Leonardo (Finmeccanica)

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For five years, a coalition led by Saudi Arabia has been at war in Yemen. Huge volumes of weapons have been shipped from arms companies in Europe and elsewhere, from a large number of arms companies. Find out how you can take action on the website of the European Network Against the Arms Trade, and more details about some of the companies who have supplied Saudi Arabia below.

Leonardo is an Italian arms company specialising in a wide range of defence and aerospace equipment. The company is part-owned by the Italian state which owns 30% of shares in the company, and dominates the Italian arms industry. Leonardo is the world’s 9th biggest arms company, with $8.9bn worth of arms sales in 2017, making up 68% of their income.


Theodore Baird1

A number of scholars, journalists, and activists have argued that we may be witnessing the development of a ‘security-industrial complex’ in Europe which resembles the earlier ‘military-industrial complex’ of the Cold War. The border security-industrial complex refers to the relations between military, security, and private industry within a global market for the design and implementation of border security technologies. The main actors are governments, suppliers of security technologies, and security forces demanding use of new technologies for controlling and managing state borders.

Stephanie Demblon

“Europe is at war against an imaginary enemy” - this is Frontexit’s campaign slogan regarding the respect of migrants’ human rights at the borders of the European Union. Usually addressed from a humanitarian angle (guilty of negligence to basic migrant rights) or a political one (the question of migratory flux management and distribution), the subject is rarely connected to the European arms market. And yet…

The National Gallery's long-standing sponsorship arrangement with weapons manufacturer Finmeccanica has ended, following a campaign by Campaign Against Arms Trade to 'Disarm the Gallery.' The arrangement has been terminated one year early and just weeks before the next protest event was planned.

Disarm the Gallery

Placheolder image

The National Gallery is one of Great Britain's most iconic public institutions. It is also supporting the arms trade.
Last year the National Gallery hosted an evening reception to celebrate the first day of business at DSEi, the world's largest arms fair.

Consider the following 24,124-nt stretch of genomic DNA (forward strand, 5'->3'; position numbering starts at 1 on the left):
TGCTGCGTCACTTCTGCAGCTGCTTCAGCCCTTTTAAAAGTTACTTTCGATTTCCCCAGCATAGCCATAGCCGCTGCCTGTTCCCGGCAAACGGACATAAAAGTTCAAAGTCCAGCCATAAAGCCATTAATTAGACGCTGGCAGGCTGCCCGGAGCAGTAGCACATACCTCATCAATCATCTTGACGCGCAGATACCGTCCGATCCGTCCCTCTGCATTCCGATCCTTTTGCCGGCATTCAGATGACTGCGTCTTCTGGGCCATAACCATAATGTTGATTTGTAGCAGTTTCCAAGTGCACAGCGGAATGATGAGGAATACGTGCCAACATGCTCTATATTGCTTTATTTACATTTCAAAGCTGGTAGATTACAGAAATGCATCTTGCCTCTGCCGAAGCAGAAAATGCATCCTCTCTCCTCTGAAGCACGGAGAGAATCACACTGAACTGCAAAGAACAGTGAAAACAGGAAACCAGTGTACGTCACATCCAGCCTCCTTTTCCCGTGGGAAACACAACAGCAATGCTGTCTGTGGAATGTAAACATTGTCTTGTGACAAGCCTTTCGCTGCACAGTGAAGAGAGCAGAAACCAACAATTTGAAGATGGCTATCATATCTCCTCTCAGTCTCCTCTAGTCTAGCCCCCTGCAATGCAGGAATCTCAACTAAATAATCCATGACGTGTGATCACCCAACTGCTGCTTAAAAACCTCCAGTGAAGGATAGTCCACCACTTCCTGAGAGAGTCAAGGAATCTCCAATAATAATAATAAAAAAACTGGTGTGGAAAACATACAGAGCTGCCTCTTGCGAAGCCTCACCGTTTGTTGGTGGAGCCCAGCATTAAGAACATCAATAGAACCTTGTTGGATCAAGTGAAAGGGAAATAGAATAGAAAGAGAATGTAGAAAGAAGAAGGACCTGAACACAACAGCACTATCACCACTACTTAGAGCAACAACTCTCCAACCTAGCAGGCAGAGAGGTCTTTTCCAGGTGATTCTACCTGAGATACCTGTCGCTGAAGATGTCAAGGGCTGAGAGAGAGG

Tim Wright

Each year, the nine nuclear-armed nations spend a combined total of more than US$100 billion on their nuclear forces – assembling new warheads, modernizing old ones, and building ballistic missiles, bombers and submarines to deliver them. Much of this work is carried out by private corporations, which are financed by a vast web of financial institutions around the world.

Frank Slijper

After the bloody suppression of protests in Beijing's Tiananmen Square in 1989, the European Union (and the US) ordered an arms embargo that applies until today. From a human rights perspective this is fully justified: the situation remains appalling and attempts at democratic reforms are nipped in the bud. At the same time the embargo is also clearly politically motivated, to keep China as small as possible in military terms. While the economic relationship with China has grown, military co-operation rightly remains a thorny issue. Despite cracks in the embargo it won't be off the table any time soon. Yet it is a question how long the blockade will be maintained with China strengthening its power base.

Jordi Calvo

The uprisings in the Arab world have led to extreme violence in the country which has suffered the longest-standing and most repressive dictatorship of the Arab world. Due to the lack of information from the press, we suppose that the protests took place against repression on a smaller scale, perhaps at the hands of Libyan security forces who, when faced with the success of these uprisings, did not want to face their people. Therefore it is presumed that those who are using military strategies are mercenaries. It is very difficult to know where these soldiers are coming from and whether they form part of private military organisations, which are playing an increasingly important role in current armed conflicts. It is also difficult to know what arms we are talking about when we hear the news that fighter planes and helicopters are shooting at the civilian population. However, it is not impossible to find out this information.

Indian acquisitions of military hardware are the hot topic in the global armaments bazaar. India is expected to spend around $30 billion on arms imports over the next few years. India is perhaps the world’s largest importer of armaments with annual expenditure of around $6 billion on this count, a sizeable proportion of India’s defence budget of $28 billion for 2009-10.

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